Singer Featherweight

Singer Featherweight
What is the best heavy duty serger that is less than $500?

I just learned how to sew about 4 months ago and I now love making clothes for my little ones. I have a 1948 Kenmore and a cheap featherweight Singer. I am thinking about buying a serger because I am so tired of how messy the clothes look on the inside (especially after washing). I can’t seem to find helpful reviews regarding heavy duty sergers. Am looking to spend less than $500 but don’t know if that is possible. Hope someone out there can help.

Find yourself a Juki dealer and try out some machines would be my first suggestion. They’re not well advertised in the US; their home sergers show their industrial roots in terms of sturdiness (but they’re much. much easier to thread), and Juki also builds Bernina’s sergers.

Some of the available models:

Minimal serger for your purposes, imo, is a 3/4 thread machine. That allows you to do the basic construction stitching and some decorative stitching. Don’t buy a machine without differential feed… it’s just too useful. (Virtually all sergers have differential today, but older ones may not.)

Coverstitch is handy when you’re sewing knits, but the folks I know who have a combination coverstitch/regular serger just never seem to convert back and forth and use the machines to their fullest. Those of us with a regular serger and a coverstitch machine get a lot of use out of both.

You might also want to join the yahoo group “sergers” and read some of the archives and ask questions.

Singer Featherweight 221K (HD)




Audio Mixer: Chuck Ainlay. Recording information: Plantation Studios, Charleston, SC; Sound Stage Studios, Nashville, TN; Sputnik Sound, Nashville, TN; The House, Nashville, TN; The O Room, Nashville, TN. Photographer: Jim Wright. The very title Fighter suggests David Nail is defiant, a trait it has in common with its 2014 predecessor I’m a Fire. This 2016 album also opens with a bit of fury, as Nail taps into the calamitous stomp of the Lumineers for the opening “Good at Tonight,” but that’s about as noisy as the record gets, as much of Fighter mines a sentimental vein. Nail is suited for such emotions. Not a forceful singer but also not a featherweight, his easy touch sounds best on ballads, where he never seems to be trading in cheap emotions. Certainly, Fighter gives him plenty of opportunity to lay back – it’s not just the ballads, although there are many of those, but there are slick midtempo pop tunes that showcase his mellow delivery. At times, Fighter proceeds so softly, it can recall the heyday of sensitive singer/songwriters: “Babies” evokes the gentle touch of James Taylor, while “Old Man’s Symphony” plays like a sequel to Dan Fogelberg’s “Leader of the Band.” Both songs highlight the shifting tides of generations, a topic that underscores how sticky Nail’s emotions can get, but fortunately Fighter often explores interpersonal territory, offering songs of heartbreak and devotion. Nail excels at both emotions: his habit of underselling his delivery accentuates the underlying feelings in the songs, turning the record into something quiet and insinuating. Fighter doesn’t command attention but if it’s given attention, it is seductive, even compelling: a mature, confident record from a singer who sees no reason to grandstand. ~ Stephen Thomas Erlewine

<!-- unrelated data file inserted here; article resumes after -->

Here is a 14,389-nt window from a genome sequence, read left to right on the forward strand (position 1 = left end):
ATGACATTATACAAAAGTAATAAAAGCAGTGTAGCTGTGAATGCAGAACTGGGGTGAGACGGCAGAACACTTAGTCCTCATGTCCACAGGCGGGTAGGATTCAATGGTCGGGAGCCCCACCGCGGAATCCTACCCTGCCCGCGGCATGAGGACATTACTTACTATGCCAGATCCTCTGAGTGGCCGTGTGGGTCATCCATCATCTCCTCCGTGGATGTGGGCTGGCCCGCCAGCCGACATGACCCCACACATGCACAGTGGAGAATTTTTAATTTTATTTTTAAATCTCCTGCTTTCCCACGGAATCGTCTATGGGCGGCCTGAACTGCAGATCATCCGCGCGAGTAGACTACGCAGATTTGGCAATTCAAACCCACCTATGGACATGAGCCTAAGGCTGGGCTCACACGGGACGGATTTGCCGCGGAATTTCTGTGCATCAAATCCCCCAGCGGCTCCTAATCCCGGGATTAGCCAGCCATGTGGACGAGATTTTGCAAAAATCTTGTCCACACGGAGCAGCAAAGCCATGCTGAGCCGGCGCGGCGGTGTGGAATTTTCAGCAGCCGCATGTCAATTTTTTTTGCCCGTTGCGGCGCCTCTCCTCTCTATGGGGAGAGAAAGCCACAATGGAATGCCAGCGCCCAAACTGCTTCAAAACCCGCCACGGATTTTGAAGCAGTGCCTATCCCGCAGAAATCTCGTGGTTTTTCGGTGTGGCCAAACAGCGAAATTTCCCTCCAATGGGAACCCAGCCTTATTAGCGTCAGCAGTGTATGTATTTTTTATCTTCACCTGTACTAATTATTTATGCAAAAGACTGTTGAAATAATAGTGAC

Phase II

Phase II


Personnel: Steven Cruz, Hugo Gmez, La Primera, Robinson Hernandez (guitar); Dan Warner (electric guitar); Tony Rijos (banjo); Daniel Garcia, Orlando Forte, Juan Arauza, Michael Guillen (vihuela); Ronald Campo (violin); Darwin Araujo (trumpet); D’Lesly “Dice” Lora, Sergio George (piano); Angel Vasquez (keyboards); Adan Gomez, Christopher Mercedes (bongos); Arthur Hanlon (drum programming). Recording information: Bennett Studios, Englewood, NJ; El Estudio D’Oro La Perla, PR; GML Recording, Miami, FL; Polo Parra Studio, Republica Dominicana; The Hit Factory, Miami, FL; Top Stop Music Studios, Delray Beach, FL. Photographer: Mateo Garcia. Having taken a few more cues from the R & B crowd – like dropping his trademark “Royyyyyccce” at the beginning of tracks – Prince Royce’s mix of urban, bachata, and Latin pop felt especially fresh and exciting as this sophomore effort landed on shelves, but this ballad-driven release is far from gimmicky. From the massive “it’s the little things” hit “Los Cosas Pequeas,” to the broad and uplifting dance-pop of “It’s My Time,” Prince Royce proves himself to be a talented, heartfelt singer, pulling a lot of soul out of a soft, amiable – you could even call if featherweight – voice. It’s that light bit of his delivery that makes him approachable, and even if he’s got the pedigree of a Dominican kid growing up in oh-so-cool N.Y.C, he’s both hip and growing increasingly true to the music, delivering the album’s more Bieber, Black Eyed Peas, and Selena moments in a style that’s connectable over just crossover. With the genre-spanning and the man’s delivery both more natural, the rewarding Phase II is a substantial step up from Royce’s debut. ~ David Jeffries

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